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I am highly sensitive to noise and I don't know why?


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 I am super senstive to noise. e.g. door slamming esp. the fridge door. I can't tolerate cooking noise. does anyone have a similar experience? I don't know why I suffer from this. I have developed this senstivity recently. I used to live next to a big kitchen in a place like a dorm. could that be the reason? now, I can't stand any sound that comes from slamming doors, cooking, loud music, heavy- footers.

what is the solution? I am trying to put this into consideration when moving into a new place. Thanks.

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Could it be a side effect of migraine headaches?

Original Post by nycgirl:

Could it be a side effect of migraine headaches?

 But I don't have any migraine headaches. I just can't stand simple noise and have become very sensitive. does that mean i should for the most quiet place to stay in or try to expose myself to some noise? I don't know.

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First thing I thought was migraine, but you do not have a headache so I don't know what to say.

When that happens to me I aviod the loud noise as much as I can but I am also trying to rest in bed because of the headache.

some people have extra sharp hearing. You may be one of those. My mother has it and my daughter too. My mother can actually tell you what type of coin just hit the floor because they make different sounds. My daughter used it to her advantage in a practical way with music.

When I was underweight and malnourished due to my ED, every noise, even people talking was sometimes unbearable to me, it was the same with lights. I'm not suggesting you are malnurished, that's just another take on things.

Original Post by emmabrody:

When I was underweight and malnourished due to my ED, every noise, even people talking was sometimes unbearable to me, it was the same with lights. I'm not suggesting you are malnurished, that's just another take on things.

I am actualy obese.

Have you had a cold recently? Could you have a sinus infection?

Also, issues with your teeth (cavities, grinding) can also make you more sensitive to sound.

Sounds like a problem of acclimatisation.  Live in a naturally noisy environment and you'd be desensitised to noise.  Live in an unnaturally quiet environment and tiny sounds become very 'loud'.    You find it in babies quite a lot... those that are used to a noisy house with lots of people can sleep soundly through the most hideous din.  The ones from very quiet households will wake up at the slightest disturbance.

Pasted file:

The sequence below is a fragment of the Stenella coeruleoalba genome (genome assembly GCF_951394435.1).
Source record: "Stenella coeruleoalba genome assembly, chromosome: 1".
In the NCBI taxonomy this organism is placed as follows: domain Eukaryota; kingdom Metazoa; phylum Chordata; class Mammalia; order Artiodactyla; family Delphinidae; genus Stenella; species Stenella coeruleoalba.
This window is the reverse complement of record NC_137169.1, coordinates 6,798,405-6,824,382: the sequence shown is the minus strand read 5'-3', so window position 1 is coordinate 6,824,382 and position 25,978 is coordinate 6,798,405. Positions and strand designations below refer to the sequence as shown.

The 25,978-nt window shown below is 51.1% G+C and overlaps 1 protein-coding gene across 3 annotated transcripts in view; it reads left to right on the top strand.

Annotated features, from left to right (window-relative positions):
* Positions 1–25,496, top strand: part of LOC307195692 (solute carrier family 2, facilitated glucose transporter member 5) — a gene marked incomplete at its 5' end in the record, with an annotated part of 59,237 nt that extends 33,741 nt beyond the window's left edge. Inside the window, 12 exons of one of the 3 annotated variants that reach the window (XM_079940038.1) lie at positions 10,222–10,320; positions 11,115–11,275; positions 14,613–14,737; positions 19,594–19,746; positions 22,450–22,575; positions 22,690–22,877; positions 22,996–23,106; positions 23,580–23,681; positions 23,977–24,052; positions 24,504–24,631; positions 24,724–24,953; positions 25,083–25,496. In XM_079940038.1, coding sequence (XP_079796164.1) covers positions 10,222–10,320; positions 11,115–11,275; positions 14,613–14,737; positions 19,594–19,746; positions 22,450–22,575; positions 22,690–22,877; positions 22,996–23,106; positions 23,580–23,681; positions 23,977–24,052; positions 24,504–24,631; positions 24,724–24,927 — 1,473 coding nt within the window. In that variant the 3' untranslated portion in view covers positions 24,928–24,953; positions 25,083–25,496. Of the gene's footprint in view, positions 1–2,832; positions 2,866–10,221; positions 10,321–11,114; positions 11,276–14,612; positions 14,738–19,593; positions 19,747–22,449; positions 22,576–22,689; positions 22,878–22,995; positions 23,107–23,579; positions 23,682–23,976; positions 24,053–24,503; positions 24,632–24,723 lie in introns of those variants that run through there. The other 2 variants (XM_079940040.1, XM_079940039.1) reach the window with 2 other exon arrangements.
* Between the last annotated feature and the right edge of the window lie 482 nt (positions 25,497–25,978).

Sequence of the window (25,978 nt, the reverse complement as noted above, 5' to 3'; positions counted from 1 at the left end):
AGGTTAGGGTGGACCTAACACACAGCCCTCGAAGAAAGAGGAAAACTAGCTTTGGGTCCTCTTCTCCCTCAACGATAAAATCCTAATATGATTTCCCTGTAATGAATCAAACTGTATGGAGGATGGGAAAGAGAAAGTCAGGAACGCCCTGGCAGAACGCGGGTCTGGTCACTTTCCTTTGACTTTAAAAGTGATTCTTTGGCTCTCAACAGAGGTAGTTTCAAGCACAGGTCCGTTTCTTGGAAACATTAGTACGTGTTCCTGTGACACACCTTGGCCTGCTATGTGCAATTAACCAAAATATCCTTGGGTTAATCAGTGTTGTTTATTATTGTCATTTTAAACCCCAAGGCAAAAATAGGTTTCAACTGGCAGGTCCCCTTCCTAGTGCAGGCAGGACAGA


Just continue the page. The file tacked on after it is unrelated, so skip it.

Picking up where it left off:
I'd suggest deliberately upping the background noise of your environment... turning on the radio & TV, for example.

How old are you?  I found that I became way more sensitive to noise as I approach menopause (hormones).  What you are experiencing is a stress response and associated anxiety.  I get anxious even anticipating a loud noise.  It also sounds that you are sensitive to unexpected, brief loud noises.  How are you with loud music of your choosing?  This is o.k. with me but if I have to listen to loud music that is not of my choosing, I get very anxious and start biting my nails.

 

Tell me more.  In the meantime, I would avoid loud noises b/c of the associated anxiety.  I try to live in a quiet, relaxed environment which keeps my stress down.  Remember, stress (cortisol) can contribute to holding onto weight.

 

 

Sensitivity to certain sounds can be a symptoms of Aspergers (low spectrum autism).

I have extreme sensitivity to nosie. That is why I live alone and also have a hard time with apartments due to noise. My family is similar though. Some for me is I am very sensitive sleeper. A small noise and I am up and some is anxiety I think. People who pop gum or play loud music for ex driving me nuts. For me I have found the only thing I can do is to try to either not be in that situation or if I am to distract myself. For me when I look for a place which I am doing I try to be on a top floor in a condo or apartment,on an end if possible or seperate home if that is possible,no main roads near,trains,etc. Some is what neighbors you will have which is hard to know before hand. Hang in there

I'm not generally sensitive to noise, except when I am very anxious. However at any mood I do find certain frequencies will drive me batty. Not just the normal such as finger nails on chalk board, but other sounds, such as someone turning pages that rub against something like cloth.

Has this always been that case, or just recently.